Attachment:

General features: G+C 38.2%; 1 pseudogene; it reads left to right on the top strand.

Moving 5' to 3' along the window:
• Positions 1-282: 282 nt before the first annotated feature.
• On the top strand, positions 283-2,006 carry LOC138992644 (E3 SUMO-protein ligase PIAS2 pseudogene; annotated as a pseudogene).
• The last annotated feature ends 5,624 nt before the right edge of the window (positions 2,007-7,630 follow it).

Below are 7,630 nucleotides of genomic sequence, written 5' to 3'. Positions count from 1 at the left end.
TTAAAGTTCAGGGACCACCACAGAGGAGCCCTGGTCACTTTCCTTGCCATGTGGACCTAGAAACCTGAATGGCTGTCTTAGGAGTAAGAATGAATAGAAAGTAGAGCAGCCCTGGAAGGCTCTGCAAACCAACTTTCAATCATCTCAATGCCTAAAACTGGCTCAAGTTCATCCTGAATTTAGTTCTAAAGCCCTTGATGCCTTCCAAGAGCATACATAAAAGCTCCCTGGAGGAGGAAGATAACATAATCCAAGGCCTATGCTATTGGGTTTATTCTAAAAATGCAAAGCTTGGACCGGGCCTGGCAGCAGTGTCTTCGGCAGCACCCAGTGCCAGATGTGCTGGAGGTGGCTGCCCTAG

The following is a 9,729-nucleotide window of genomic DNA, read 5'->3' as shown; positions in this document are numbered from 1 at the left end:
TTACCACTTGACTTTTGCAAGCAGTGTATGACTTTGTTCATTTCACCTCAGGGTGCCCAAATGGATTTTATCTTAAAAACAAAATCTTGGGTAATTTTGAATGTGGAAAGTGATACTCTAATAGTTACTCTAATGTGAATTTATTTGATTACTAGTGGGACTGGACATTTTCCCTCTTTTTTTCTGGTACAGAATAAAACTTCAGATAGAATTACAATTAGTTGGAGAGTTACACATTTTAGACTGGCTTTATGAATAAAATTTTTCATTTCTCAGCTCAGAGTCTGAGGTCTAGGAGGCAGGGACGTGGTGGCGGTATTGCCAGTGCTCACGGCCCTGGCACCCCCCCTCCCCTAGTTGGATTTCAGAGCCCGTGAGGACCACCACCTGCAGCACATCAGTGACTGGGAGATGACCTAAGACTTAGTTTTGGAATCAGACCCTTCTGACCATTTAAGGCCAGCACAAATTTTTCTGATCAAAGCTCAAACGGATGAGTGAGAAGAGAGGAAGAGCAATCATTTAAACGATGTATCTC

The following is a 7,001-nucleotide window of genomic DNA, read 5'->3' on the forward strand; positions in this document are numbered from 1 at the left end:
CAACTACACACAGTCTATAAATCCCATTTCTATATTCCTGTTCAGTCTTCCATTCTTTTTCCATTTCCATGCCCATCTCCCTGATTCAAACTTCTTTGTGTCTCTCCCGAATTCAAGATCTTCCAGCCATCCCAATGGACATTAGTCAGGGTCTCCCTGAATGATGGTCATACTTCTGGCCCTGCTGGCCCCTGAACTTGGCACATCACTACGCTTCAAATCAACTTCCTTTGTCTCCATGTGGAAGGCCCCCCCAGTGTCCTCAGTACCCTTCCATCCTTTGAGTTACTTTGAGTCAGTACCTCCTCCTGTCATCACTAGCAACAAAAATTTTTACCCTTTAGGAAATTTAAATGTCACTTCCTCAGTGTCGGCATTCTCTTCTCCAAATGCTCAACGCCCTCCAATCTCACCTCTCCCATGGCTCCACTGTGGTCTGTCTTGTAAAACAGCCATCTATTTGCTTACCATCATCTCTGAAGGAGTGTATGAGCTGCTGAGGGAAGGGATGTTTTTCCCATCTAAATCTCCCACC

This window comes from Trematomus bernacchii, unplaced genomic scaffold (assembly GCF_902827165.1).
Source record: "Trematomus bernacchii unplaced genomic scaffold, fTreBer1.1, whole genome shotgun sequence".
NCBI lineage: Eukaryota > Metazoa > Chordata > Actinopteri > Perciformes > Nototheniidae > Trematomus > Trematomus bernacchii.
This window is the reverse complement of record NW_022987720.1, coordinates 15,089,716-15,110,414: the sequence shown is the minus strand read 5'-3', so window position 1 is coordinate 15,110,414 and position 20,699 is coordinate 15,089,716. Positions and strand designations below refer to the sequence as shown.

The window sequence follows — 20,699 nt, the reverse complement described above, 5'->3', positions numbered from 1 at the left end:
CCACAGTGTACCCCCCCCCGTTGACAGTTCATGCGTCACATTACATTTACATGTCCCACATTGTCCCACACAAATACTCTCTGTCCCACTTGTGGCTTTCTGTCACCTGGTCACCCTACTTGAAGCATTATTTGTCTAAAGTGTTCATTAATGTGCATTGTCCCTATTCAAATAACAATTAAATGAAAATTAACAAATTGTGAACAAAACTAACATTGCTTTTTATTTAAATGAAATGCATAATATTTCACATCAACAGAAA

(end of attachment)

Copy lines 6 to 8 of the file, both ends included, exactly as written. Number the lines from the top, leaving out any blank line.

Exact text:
Below are 7,630 nucleotides of genomic sequence, written 5' to 3'. Positions count from 1 at the left end.
TTAAAGTTCAGGGACCACCACAGAGGAGCCCTGGTCACTTTCCTTGCCATGTGGACCTAGAAACCTGAATGGCTGTCTTAGGAGTAAGAATGAATAGAAAGTAGAGCAGCCCTGGAAGGCTCTGCAAACCAACTTTCAATCATCTCAATGCCTAAAACTGGCTCAAGTTCATCCTGAATTTAGTTCTAAAGCCCTTGATGCCTTCCAAGAGCATACATAAAAGCTCCCTGGAGGAGGAAGATAACATAATCCAAGGCCTATGCTATTGGGTTTATTCTAAAAATGCAAAGCTTGGACCGGGCCTGGCAGCAGTGTCTTCGGCAGCACCCAGTGCCAGATGTGCTGGAGGTGGCTGCCCTAG

The following is a 9,729-nucleotide window of genomic DNA, read 5'->3' as shown; positions in this document are numbered from 1 at the left end: